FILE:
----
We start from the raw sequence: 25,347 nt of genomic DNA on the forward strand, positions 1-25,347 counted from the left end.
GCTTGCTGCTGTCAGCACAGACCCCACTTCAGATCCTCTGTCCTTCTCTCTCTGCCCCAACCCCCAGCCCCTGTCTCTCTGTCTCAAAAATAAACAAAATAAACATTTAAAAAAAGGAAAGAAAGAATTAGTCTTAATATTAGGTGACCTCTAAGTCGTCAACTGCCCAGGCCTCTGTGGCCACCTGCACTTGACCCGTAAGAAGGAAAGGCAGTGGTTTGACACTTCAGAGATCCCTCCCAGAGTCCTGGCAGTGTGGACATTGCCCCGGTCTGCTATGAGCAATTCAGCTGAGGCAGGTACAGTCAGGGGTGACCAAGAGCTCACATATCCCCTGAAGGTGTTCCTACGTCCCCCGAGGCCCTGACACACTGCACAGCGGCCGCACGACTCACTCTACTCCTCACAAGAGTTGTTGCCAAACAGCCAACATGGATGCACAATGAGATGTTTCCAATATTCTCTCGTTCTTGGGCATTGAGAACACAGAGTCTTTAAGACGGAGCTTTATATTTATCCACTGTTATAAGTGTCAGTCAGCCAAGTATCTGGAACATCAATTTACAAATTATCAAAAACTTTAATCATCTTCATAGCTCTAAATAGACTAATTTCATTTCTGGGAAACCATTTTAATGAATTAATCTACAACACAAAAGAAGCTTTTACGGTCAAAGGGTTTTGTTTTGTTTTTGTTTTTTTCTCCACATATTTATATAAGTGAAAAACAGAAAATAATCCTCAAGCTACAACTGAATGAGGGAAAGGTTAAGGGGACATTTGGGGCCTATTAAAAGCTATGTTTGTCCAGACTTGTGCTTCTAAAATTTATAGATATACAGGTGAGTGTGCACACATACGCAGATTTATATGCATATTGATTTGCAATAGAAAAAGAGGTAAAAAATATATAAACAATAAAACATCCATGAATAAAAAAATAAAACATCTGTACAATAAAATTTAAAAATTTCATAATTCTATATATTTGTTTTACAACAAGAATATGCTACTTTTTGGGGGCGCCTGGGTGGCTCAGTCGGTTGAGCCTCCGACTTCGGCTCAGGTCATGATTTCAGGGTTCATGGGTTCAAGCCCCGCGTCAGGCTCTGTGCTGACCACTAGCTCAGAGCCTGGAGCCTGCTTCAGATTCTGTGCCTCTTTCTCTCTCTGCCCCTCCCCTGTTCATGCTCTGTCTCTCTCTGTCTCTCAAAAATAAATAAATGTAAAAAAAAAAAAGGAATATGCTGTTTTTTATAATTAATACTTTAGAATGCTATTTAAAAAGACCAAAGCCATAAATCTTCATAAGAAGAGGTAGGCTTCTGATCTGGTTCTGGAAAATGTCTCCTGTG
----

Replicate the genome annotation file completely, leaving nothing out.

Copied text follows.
We start from the raw sequence: 25,347 nt of genomic DNA on the forward strand, positions 1-25,347 counted from the left end.
GCTTGCTGCTGTCAGCACAGACCCCACTTCAGATCCTCTGTCCTTCTCTCTCTGCCCCAACCCCCAGCCCCTGTCTCTCTGTCTCAAAAATAAACAAAATAAACATTTAAAAAAAGGAAAGAAAGAATTAGTCTTAATATTAGGTGACCTCTAAGTCGTCAACTGCCCAGGCCTCTGTGGCCACCTGCACTTGACCCGTAAGAAGGAAAGGCAGTGGTTTGACACTTCAGAGATCCCTCCCAGAGTCCTGGCAGTGTGGACATTGCCCCGGTCTGCTATGAGCAATTCAGCTGAGGCAGGTACAGTCAGGGGTGACCAAGAGCTCACATATCCCCTGAAGGTGTTCCTACGTCCCCCGAGGCCCTGACACACTGCACAGCGGCCGCACGACTCACTCTACTCCTCACAAGAGTTGTTGCCAAACAGCCAACATGGATGCACAATGAGATGTTTCCAATATTCTCTCGTTCTTGGGCATTGAGAACACAGAGTCTTTAAGACGGAGCTTTATATTTATCCACTGTTATAAGTGTCAGTCAGCCAAGTATCTGGAACATCAATTTACAAATTATCAAAAACTTTAATCATCTTCATAGCTCTAAATAGACTAATTTCATTTCTGGGAAACCATTTTAATGAATTAATCTACAACACAAAAGAAGCTTTTACGGTCAAAGGGTTTTGTTTTGTTTTTGTTTTTTTCTCCACATATTTATATAAGTGAAAAACAGAAAATAATCCTCAAGCTACAACTGAATGAGGGAAAGGTTAAGGGGACATTTGGGGCCTATTAAAAGCTATGTTTGTCCAGACTTGTGCTTCTAAAATTTATAGATATACAGGTGAGTGTGCACACATACGCAGATTTATATGCATATTGATTTGCAATAGAAAAAGAGGTAAAAAATATATAAACAATAAAACATCCATGAATAAAAAAATAAAACATCTGTACAATAAAATTTAAAAATTTCATAATTCTATATATTTGTTTTACAACAAGAATATGCTACTTTTTGGGGGCGCCTGGGTGGCTCAGTCGGTTGAGCCTCCGACTTCGGCTCAGGTCATGATTTCAGGGTTCATGGGTTCAAGCCCCGCGTCAGGCTCTGTGCTGACCACTAGCTCAGAGCCTGGAGCCTGCTTCAGATTCTGTGCCTCTTTCTCTCTCTGCCCCTCCCCTGTTCATGCTCTGTCTCTCTCTGTCTCTCAAAAATAAATAAATGTAAAAAAAAAAAAGGAATATGCTGTTTTTTATAATTAATACTTTAGAATGCTATTTAAAAAGACCAAAGCCATAAATCTTCATAAGAAGAGGTAGGCTTCTGATCTGGTTCTGGAAAATGTCTCCTGTG